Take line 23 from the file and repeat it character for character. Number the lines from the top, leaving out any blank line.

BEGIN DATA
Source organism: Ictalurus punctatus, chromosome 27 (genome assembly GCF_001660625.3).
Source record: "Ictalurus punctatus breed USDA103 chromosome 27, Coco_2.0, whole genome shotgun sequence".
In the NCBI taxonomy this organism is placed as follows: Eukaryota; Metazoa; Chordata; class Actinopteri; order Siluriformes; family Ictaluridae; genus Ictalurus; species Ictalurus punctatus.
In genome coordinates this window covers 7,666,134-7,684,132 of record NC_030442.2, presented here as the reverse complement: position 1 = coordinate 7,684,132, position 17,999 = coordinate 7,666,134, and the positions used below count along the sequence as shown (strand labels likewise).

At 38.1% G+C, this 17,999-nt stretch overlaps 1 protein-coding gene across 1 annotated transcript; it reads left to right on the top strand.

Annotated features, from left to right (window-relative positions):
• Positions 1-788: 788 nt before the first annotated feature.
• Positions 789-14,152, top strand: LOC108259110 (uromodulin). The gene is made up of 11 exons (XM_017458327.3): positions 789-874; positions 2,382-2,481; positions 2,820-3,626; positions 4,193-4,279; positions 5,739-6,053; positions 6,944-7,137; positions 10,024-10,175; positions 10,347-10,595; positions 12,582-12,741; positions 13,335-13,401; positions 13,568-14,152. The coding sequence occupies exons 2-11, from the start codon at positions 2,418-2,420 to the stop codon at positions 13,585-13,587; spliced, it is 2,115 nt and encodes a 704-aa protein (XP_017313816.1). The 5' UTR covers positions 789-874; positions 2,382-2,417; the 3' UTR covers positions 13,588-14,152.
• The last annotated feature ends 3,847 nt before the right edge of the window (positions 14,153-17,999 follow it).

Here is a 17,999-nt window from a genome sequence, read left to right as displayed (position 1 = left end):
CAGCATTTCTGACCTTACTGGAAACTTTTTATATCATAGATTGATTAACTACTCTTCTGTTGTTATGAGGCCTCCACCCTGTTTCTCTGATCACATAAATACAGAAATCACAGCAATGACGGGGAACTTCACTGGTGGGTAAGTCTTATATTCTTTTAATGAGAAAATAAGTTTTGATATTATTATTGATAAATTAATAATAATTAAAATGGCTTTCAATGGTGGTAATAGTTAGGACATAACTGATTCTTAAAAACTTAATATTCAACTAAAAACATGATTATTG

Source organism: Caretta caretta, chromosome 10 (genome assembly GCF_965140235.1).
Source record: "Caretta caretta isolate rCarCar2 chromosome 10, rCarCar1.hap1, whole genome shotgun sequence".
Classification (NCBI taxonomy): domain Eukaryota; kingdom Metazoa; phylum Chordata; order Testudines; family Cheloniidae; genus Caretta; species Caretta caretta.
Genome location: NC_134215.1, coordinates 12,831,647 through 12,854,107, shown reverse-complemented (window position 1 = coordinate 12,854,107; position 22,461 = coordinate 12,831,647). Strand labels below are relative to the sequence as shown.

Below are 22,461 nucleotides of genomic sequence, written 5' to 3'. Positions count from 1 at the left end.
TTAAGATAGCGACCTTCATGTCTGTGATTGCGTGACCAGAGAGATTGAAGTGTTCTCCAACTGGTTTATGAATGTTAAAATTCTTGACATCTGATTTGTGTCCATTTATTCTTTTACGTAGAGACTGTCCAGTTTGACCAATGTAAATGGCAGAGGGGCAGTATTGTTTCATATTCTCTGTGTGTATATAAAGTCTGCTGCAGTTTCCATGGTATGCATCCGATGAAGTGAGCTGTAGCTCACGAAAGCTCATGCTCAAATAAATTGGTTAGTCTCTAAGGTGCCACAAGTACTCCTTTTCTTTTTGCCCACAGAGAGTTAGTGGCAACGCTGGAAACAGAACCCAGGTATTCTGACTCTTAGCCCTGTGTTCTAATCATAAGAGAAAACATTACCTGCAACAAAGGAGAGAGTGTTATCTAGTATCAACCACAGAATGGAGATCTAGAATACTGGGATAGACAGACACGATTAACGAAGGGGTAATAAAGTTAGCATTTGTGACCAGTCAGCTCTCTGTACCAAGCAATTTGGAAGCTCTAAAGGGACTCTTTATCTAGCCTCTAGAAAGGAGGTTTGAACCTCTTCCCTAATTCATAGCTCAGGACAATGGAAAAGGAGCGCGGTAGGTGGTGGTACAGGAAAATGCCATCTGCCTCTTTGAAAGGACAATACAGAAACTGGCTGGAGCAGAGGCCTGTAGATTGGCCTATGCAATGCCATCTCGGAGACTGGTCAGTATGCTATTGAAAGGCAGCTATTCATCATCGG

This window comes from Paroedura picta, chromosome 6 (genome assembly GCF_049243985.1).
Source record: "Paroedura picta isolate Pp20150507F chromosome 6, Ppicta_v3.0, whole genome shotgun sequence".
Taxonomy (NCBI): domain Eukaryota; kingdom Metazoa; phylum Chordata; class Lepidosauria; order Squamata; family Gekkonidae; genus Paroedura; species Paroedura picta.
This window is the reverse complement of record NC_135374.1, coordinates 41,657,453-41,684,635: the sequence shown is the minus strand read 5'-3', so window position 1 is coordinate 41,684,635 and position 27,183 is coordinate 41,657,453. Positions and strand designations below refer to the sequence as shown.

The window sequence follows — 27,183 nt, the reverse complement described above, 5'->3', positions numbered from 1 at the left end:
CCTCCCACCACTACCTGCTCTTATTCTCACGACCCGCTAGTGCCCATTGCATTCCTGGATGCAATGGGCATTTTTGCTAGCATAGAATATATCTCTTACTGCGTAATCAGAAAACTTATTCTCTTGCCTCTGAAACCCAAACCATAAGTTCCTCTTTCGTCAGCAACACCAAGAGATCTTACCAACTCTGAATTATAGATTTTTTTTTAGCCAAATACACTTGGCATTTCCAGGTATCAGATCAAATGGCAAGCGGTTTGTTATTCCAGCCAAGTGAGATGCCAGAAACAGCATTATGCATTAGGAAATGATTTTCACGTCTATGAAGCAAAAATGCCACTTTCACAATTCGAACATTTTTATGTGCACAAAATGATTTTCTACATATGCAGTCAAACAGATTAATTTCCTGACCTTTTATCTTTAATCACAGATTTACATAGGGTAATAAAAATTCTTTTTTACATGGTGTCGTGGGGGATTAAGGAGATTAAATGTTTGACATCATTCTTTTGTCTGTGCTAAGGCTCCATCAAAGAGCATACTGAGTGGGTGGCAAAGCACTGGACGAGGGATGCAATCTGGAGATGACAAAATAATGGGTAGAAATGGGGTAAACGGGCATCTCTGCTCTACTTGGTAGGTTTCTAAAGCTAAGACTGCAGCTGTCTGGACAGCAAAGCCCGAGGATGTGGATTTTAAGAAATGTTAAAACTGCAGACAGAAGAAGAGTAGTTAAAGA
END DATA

CCTCCCACCACTACCTGCTCTTATTCTCACGACCCGCTAGTGCCCATTGCATTCCTGGATGCAATGGGCATTTTTGCTAGCATAGAATATATCTCTTACTGCGTAATCAGAAAACTTATTCTCTTGCCTCTGAAACCCAAACCATAAGTTCCTCTTTCGTCAGCAACACCAAGAGATCTTACCAACTCTGAATTATAGATTTTTTTTTAGCCAAATACACTTGGCATTTCCAGGTATCAGATCAAATGGCAAGCGGTTTGTTATTCCAGCCAAGTGAGATGCCAGAAACAGCATTATGCATTAGGAAATGATTTTCACGTCTATGAAGCAAAAATGCCACTTTCACAATTCGAACATTTTTATGTGCACAAAATGATTTTCTACATATGCAGTCAAACAGATTAATTTCCTGACCTTTTATCTTTAATCACAGATTTACATAGGGTAATAAAAATTCTTTTTTACATGGTGTCGTGGGGGATTAAGGAGATTAAATGTTTGACATCATTCTTTTGTCTGTGCTAAGGCTCCATCAAAGAGCATACTGAGTGGGTGGCAAAGCACTGGACGAGGGATGCAATCTGGAGATGACAAAATAATGGGTAGAAATGGGGTAAACGGGCATCTCTGCTCTACTTGGTAGGTTTCTAAAGCTAAGACTGCAGCTGTCTGGACAGCAAAGCCCGAGGATGTGGATTTTAAGAAATGTTAAAACTGCAGACAGAAGAAGAGTAGTTAAAGA